Darkwing Duck Returns! Did You Know What Your Childhood Hero Has Been Up To?

Darkwing Duck Returns

You may remember the Terror that Flaps in the Night from your childhood, but did you know that since 2010 he’s resurfaced in comic book form? Check out the details below.

Darkwing Duck is a comic book spun off from the animated series of the same name, published by Boom! Studios. Originally announced as a four-issue mini-series, it was extended into an ongoing title due to positive fan reaction. It ultimately ran for 18 issues, with the addition of a special “annual issue”, from June 2010 to October 2011. The series was written by Aaron Sparrow (uncredited), Ian Brill, and drawn by James Silvani, and was set one year after the end of the show. Each story arc in the comic was 4 issues long, as 88 total pages of story was the required length for Boom!’s trade paperbacks.

Revised versions of all of this comic’s first four story arcs, plus the stories from the annual, were printed in Darkwing Duck: The Definitively Dangerous Edition as a lead-in to the comic’s continuation under Joe Books. The four revised arcs have also been released digitally on Amazon Kindle. “Dangerous Currency”, the comic’s final arc, was not reprinted as it was not approved by the Walt Disney Company and is thus considered non-canon. (Aaron Sparrow has, however, confirmed that the new comic will include a new Darkwing Duck/DuckTales crossover.)

Story Arcs

“The Duck Knight Returns”


“Crisis on Infinite Darkwings”


“Toy With Me” and “The Untimely Terror of the Time Turtle”


“F.O.W.L. Disposition”


“Campaign Carnage”


“Dangerous Currency”


Creator controversy

Throughout the run of the Darkwing Duck comic series, there was controversy as to who was responsible for the series. Editor Aaron Sparrow is largely credited with the idea to relaunch the property and has claimed to have plotted the first year’s arcs and come up with many of the concepts for following story arcs. This has been publicly disputed by Boom and credited series writer Ian Brill. However, artist James Silvani has publicly credited Aaron Sparrow not only with the idea of bringing the series back, but assisting him in ghost-writing much of the series and changing a lot of the concepts Ian Brill brought to the series following Sparrow’s departure from Boom! Studios. This seems to be further corroborated by the fact that Sparrow and Silvani have both stated they did not write any of the final arc of the series, “Dangerous Currency”, which was largely panned by fans for having many glaring character inconsistencies, particularly in the case of Gizmoduck.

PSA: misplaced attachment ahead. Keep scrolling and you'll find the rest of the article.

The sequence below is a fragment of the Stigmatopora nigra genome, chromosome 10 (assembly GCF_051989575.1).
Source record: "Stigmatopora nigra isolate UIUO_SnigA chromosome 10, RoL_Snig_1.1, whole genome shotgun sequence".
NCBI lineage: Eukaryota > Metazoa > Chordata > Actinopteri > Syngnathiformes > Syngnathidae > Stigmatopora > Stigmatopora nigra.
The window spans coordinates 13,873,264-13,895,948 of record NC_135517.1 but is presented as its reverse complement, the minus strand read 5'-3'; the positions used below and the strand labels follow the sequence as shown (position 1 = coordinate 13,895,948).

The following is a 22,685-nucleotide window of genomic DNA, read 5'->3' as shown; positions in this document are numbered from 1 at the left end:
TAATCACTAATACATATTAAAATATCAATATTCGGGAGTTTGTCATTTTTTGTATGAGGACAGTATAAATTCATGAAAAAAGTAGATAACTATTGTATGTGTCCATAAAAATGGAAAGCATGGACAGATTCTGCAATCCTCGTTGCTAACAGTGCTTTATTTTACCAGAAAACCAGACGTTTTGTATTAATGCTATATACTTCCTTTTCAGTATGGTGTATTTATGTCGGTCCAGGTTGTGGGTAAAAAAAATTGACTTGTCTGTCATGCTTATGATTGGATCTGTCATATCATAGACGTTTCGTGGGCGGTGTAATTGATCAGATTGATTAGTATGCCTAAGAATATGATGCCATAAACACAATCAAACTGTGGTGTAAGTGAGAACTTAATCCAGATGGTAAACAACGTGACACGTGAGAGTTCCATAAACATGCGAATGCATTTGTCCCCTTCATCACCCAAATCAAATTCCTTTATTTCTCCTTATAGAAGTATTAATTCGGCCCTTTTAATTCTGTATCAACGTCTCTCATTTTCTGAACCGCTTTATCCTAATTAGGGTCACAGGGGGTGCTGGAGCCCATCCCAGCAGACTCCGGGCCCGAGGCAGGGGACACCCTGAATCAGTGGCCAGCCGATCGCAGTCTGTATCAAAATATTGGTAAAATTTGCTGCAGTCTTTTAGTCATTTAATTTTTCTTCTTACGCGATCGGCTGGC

Darkwing Duck creator Tad Stones has also publicly credited Aaron Sparrow as bringing the character back in a 2010 Boom Kids! “Get A Sketch” panel at Comic-Con International. It may also be noted that Sparrow continues to make public appearances with Silvani and Stones, and Ian Brill does not. In a 2011 livestream interview Tad Stones admits he was unhappy with later issues of the series, and particularly criticized the election arc, of which he “tried to talk them out of”. When questioned on whether he had read the entire comic series he stated: “Not the later stuff. I applaud what James tried to do. I hear he saved them but I thought the central premises were wrong.”

In 2013, Disney European publisher Egmont released a compendium of the first three story arcs from the comic. Aaron Sparrow’s story credits were not only restored, but he and James Silvani created an all-new 3-page introduction, and Ian Brill’s dialogue was replaced with original dialogue by Sparrow.

When it was announced in 2014 that the comic was going to be continued under Joe Books, it was stated that the Definitively Dangerous Edition omnibus leading in to the new series would contain revised art and a new epilogue, and that the script had been “painstakingly rewritten” by Aaron Sparrow to better match the cartoon. The omnibus was also stated to not contain “Dangerous Currency”, seeming to further call into question Ian Brill’s claims of sole authorship. Brill subsequently stated on his Tumblr account that he and the comic’s former editor, Christoper Burns, felt “this book will not reflect our intentions for the material, [so] we wish for our names to be removed from the book, and for our names not to be used in the promotion of the book.”

Source: Disney Wikia

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